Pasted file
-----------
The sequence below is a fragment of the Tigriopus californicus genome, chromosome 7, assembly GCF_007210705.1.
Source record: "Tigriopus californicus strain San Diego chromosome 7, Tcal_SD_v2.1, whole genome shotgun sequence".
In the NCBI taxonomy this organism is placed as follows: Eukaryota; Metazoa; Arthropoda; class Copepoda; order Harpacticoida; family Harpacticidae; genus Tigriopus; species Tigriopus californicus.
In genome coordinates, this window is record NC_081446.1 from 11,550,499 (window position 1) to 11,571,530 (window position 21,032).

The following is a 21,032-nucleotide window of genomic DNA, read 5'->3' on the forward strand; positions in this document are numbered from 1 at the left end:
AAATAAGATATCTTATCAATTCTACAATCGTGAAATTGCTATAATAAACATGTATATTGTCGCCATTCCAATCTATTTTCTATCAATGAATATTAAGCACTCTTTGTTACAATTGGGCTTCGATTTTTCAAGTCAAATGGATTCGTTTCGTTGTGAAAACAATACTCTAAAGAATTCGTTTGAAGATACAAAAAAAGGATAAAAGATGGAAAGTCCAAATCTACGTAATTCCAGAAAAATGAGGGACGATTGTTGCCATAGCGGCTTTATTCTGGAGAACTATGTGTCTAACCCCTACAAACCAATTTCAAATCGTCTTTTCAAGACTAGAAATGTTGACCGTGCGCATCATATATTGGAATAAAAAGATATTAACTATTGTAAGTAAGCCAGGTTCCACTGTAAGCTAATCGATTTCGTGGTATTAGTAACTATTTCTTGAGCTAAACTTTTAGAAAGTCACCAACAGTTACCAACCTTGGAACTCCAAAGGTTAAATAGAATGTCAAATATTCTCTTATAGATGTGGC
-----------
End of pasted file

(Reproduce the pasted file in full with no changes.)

The sequence below is a fragment of the Tigriopus californicus genome, chromosome 7, assembly GCF_007210705.1.
Source record: "Tigriopus californicus strain San Diego chromosome 7, Tcal_SD_v2.1, whole genome shotgun sequence".
In the NCBI taxonomy this organism is placed as follows: Eukaryota; Metazoa; Arthropoda; class Copepoda; order Harpacticoida; family Harpacticidae; genus Tigriopus; species Tigriopus californicus.
In genome coordinates, this window is record NC_081446.1 from 11,550,499 (window position 1) to 11,571,530 (window position 21,032).

The following is a 21,032-nucleotide window of genomic DNA, read 5'->3' on the forward strand; positions in this document are numbered from 1 at the left end:
AAATAAGATATCTTATCAATTCTACAATCGTGAAATTGCTATAATAAACATGTATATTGTCGCCATTCCAATCTATTTTCTATCAATGAATATTAAGCACTCTTTGTTACAATTGGGCTTCGATTTTTCAAGTCAAATGGATTCGTTTCGTTGTGAAAACAATACTCTAAAGAATTCGTTTGAAGATACAAAAAAAGGATAAAAGATGGAAAGTCCAAATCTACGTAATTCCAGAAAAATGAGGGACGATTGTTGCCATAGCGGCTTTATTCTGGAGAACTATGTGTCTAACCCCTACAAACCAATTTCAAATCGTCTTTTCAAGACTAGAAATGTTGACCGTGCGCATCATATATTGGAATAAAAAGATATTAACTATTGTAAGTAAGCCAGGTTCCACTGTAAGCTAATCGATTTCGTGGTATTAGTAACTATTTCTTGAGCTAAACTTTTAGAAAGTCACCAACAGTTACCAACCTTGGAACTCCAAAGGTTAAATAGAATGTCAAATATTCTCTTATAGATGTGGC